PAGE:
The climate crisis offers damning evidence that trickle-down economics has become socially useless. We should not rely on fear of an impending apocalypse as motivation for people to drop their daily routines and get involved. People can simply refuse to accept the reality or fact as a defense mechanism. The danger is that news of how bad things are getting, and how much worse they are likely to become, can result in fear and denial, and actually be counterproductive in generating a movement. Presenting people with an alleged threat to their well-being will elicit a powerful emotional response that can override reason and prevent a critical assessment of these policies. As author Mark Vernon has noted “… the politics of fear plays on an assumption that people cannot bear the uncertainties associated with [risk]. Politics then becomes a question of who can better deliver an illusion of control.”

Antonio Gramsci asked: why did the revolution succeed in Russia, and not in Italy or anywhere else in Western Europe, where classical Marxism had predicted it would be more likely to occur due to the more advanced development of capitalism? He argued that the reason for this failure was an incorrect understanding of the workings of power in modern capitalism: while Marxist revolutionary practice had assumed that political power was concentrated in the state apparatus, Gramsci suggested that power also rested in the institutions of ‘civil society’ or the structures and organization of everyday life. The revolution would therefore have to aim not only at conquering state power, but much more importantly, to create an alternative civil society, which would have to be able to attract the majority of people by convincing them of the validity of the project, which was in turn premised on its ability to perform.2

Today’s global development agenda aims to provide an expanding global population with the high-impact material affluence enjoyed by the richest parts of the world. This is despite evidence crying out that the universalization of affluence is environmentally unsupportable and not even a reliable path to happiness. The social costs of globalization include the costs of production that are not born by the producer or included in the price of the product, underemployment, lost tax base, rising trade and current account deficits from offshoring of manufacturing and tradeable professional services. We should talk more about what an economy is actually for: satisfying needs, creating a better society and improving our quality of life. Once we do that we see that continuing down this present path can be counter-productive, as well as impossible in a finite system such as the planet we live on. Considering the ecological disaster as one long-term crisis, we could restructure society to not only ‘save the planet’ but also support the full development of our positive humanity.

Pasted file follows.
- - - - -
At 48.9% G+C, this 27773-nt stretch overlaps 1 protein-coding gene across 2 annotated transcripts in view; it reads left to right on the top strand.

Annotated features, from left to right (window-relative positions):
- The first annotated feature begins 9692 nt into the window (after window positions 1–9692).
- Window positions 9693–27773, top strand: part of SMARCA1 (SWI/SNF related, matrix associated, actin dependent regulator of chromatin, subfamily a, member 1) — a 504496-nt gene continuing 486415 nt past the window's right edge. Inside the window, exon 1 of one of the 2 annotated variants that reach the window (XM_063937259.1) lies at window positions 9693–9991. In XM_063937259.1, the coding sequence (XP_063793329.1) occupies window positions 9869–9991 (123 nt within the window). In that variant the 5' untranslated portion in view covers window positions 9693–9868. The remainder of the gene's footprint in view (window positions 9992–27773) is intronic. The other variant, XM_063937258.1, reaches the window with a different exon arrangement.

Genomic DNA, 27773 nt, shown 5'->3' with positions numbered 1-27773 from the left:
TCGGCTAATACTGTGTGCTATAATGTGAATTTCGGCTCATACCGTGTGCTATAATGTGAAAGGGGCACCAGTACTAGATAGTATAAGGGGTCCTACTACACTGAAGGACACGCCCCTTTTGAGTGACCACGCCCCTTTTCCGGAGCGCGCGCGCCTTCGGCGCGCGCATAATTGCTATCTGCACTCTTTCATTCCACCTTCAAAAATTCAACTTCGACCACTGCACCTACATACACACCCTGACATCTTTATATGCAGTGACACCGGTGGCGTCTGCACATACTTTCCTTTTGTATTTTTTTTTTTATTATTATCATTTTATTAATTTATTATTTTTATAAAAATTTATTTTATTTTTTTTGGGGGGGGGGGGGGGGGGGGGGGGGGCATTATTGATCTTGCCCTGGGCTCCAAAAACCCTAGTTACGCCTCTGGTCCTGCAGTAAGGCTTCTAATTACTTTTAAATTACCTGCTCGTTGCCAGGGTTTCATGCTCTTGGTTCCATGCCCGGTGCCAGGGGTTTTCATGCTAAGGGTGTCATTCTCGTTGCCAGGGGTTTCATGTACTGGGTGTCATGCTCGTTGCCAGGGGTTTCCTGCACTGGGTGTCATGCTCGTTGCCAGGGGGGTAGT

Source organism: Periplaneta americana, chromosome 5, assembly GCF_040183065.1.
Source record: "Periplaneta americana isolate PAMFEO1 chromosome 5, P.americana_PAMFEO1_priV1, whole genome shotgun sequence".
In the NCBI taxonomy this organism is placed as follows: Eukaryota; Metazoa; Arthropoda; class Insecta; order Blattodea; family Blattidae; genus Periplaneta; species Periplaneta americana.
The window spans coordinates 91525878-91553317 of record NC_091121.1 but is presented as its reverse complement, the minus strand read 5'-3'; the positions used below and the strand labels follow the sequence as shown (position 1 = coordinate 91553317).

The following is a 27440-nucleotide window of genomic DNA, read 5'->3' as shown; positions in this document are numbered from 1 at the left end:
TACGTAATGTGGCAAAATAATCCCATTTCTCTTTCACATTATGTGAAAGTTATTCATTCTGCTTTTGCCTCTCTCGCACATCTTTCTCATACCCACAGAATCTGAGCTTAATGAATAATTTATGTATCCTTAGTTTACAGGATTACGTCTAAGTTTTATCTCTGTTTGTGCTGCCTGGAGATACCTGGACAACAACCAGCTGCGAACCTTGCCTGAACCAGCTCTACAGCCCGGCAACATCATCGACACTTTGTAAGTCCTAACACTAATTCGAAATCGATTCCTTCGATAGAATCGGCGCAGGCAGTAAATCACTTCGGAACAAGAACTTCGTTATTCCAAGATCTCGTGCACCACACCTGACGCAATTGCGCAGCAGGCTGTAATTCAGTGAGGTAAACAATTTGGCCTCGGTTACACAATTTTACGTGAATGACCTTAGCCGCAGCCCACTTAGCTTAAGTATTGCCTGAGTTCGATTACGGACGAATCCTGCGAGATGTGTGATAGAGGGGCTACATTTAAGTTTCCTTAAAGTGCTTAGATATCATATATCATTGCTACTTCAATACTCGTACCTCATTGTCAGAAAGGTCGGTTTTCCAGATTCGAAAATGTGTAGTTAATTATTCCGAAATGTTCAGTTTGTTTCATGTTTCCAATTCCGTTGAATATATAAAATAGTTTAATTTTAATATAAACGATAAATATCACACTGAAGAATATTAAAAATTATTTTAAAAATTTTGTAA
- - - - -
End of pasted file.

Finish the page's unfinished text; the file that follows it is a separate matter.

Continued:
The path to sustainability requires meeting the basic needs of all and extending to all their aspirations for a better life. Sustainable development is the development that meets the needs of the present without compromising the ability of future generations to meet their own needs. These ‘needs’ are the essential needs of the poor and marginalized, and the limitations imposed that require a change in social organization. The change in social organization must address a political system in which a handful of very wealthy people and special interests determine who gets elected or who does not get elected. The future of sustainability should be one in which candidates are not telling billionaires at special forums what they can do for them. The paradigm shift has candidates speaking to working people, the middle class, low-income people, the elderly, the children, the sick, and the poor – and discussing with them their ideas as to how to improve lives for all while attaining sustainability.

1 Messersmith-Glavin, Paul (15 April 2015) Organizing Against Climate Catastrophe.

2 Mueller, Tadzio Empowering Anarchy Power, Hegemony, and Anarchist Strategy.